Women, Peace & Security

In the News: Tuesday, 29 September 2020

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Redouble efforts against ‘global scourge’ of gender-based violence, intensified by pandemic: Guterres

Source: UN News

From domestic violence to sexual abuse, online harassment and increased child marriage, gender-based violence (GBV) is “a global scourge” that is being exacerbated by the COVID-19 pandemic, the UN chief said on Tuesday.

“Millions of women are living in fear, with long-term consequences for families and communities, and for all our efforts for peace and security, human rights and sustainable development”, Secretary-General António Guterres said in a video message to a virtual high-level GBV event in the context of COVID-19.

Against the backdrop of his global call for a ceasefire and an end to all violence – from war zones to people’s homes – he acknowledged that some 146 Member States had increased resources and acted to protect women and girls but flagged that those measures were not enough.

“We urgently need new thinking and momentum on this critical issue”, Mr. Guterres upheld, underscoring the need to increase accountability, question attitudes that enable violence and provide resources for front-line women’s civil society organizations.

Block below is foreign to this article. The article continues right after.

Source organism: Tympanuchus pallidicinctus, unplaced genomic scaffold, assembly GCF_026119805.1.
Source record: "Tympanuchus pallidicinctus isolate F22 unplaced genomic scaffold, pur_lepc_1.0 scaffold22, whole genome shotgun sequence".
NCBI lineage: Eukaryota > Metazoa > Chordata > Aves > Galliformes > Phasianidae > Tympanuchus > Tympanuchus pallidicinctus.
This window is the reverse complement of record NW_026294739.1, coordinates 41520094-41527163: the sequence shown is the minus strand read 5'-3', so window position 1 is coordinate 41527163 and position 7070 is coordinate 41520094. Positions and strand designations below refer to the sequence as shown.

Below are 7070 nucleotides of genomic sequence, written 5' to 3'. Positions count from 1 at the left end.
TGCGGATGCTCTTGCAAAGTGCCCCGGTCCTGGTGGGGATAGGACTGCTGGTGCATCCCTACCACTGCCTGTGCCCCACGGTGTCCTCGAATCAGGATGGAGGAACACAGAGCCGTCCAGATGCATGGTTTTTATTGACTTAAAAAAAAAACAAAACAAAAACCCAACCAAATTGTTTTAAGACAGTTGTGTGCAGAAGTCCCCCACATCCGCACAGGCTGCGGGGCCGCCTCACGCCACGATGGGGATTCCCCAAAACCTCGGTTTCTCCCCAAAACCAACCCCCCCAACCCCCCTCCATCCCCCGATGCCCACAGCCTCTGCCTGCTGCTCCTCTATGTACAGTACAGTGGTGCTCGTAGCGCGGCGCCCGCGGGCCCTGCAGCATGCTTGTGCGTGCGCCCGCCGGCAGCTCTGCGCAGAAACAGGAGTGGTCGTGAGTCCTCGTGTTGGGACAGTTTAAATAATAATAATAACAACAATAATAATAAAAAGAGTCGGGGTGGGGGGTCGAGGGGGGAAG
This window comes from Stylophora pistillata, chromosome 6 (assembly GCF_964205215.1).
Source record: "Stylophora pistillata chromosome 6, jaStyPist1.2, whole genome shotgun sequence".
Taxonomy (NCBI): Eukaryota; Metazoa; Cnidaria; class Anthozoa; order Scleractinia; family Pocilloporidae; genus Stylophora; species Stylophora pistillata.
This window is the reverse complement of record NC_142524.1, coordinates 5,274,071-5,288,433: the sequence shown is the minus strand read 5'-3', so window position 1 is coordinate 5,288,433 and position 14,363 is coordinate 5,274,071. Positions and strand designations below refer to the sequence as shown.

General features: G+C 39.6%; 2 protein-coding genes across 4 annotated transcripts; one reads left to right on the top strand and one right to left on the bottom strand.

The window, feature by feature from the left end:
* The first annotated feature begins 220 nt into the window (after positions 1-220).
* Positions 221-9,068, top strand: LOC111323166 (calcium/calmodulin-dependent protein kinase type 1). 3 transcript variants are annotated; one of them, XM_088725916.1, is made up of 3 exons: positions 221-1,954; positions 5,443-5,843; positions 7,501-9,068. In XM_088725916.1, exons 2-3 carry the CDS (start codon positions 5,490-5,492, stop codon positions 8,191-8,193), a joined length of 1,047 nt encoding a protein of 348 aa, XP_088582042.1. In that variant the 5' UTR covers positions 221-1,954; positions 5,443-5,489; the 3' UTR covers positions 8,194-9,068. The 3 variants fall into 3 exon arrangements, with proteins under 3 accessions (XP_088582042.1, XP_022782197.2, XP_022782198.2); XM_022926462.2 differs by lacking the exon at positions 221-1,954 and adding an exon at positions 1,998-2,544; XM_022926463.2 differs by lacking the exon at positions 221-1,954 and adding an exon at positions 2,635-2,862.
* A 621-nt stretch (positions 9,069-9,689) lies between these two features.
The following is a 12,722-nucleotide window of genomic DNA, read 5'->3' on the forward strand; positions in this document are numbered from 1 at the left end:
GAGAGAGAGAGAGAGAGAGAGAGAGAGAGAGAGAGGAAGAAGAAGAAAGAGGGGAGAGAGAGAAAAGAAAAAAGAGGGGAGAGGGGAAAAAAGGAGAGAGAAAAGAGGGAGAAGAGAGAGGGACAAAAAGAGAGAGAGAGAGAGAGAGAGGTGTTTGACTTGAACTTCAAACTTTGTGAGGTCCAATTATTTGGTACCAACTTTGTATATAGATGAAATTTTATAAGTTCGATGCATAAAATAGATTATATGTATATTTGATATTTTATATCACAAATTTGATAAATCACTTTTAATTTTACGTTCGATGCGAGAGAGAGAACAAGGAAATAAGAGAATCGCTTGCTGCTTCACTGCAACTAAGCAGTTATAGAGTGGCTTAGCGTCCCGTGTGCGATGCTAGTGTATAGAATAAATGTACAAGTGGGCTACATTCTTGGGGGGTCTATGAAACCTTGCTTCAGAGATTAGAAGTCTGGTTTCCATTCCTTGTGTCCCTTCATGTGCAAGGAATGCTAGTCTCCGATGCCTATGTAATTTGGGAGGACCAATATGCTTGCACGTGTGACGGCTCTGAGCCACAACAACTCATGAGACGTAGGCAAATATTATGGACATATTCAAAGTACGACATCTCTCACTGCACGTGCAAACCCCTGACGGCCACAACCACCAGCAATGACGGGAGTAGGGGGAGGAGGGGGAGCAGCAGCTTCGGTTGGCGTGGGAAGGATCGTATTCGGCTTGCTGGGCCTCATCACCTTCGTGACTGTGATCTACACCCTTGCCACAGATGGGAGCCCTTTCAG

Read more here.

Nobel laureate Nadia Murad denounces lack of will to end sexual violence as a war tactic

Source: UN News

With one in three women around the world affected by gender-based violence – a crime that skyrockets more than 200 per cent in conflict settings – Nobel laureate Nadia Murad brought governments and UN leaders to task on Monday, for failing to provide the resources needed to create meaningful change for traumatized communities.

“We have the ability to provide resources to communities destroyed by violence, Ms. Murad, who also serves as a UN Goodwill Ambassador, said.  “We simply lack collective political will to do so.”

Speaking during an online event titled #EndSGBV, hosted by the United Arab Emirates, Norway and Somalia on the margins of General Assembly general debate, Ms. Murad – jointly awarded the 2018 Nobel peace prize with Congolese gynecologist Denis Mukwege for their efforts to end the use of sexual violence as a weapon of war – took stock of progress over the last year.

“We must critically look at what we did well, where we can be really proud because we have made a true difference”, she said, “but also, be honest and transparent on where we missed opportunities to stop gender-based violence and truly be there for victims.”

Read more here.

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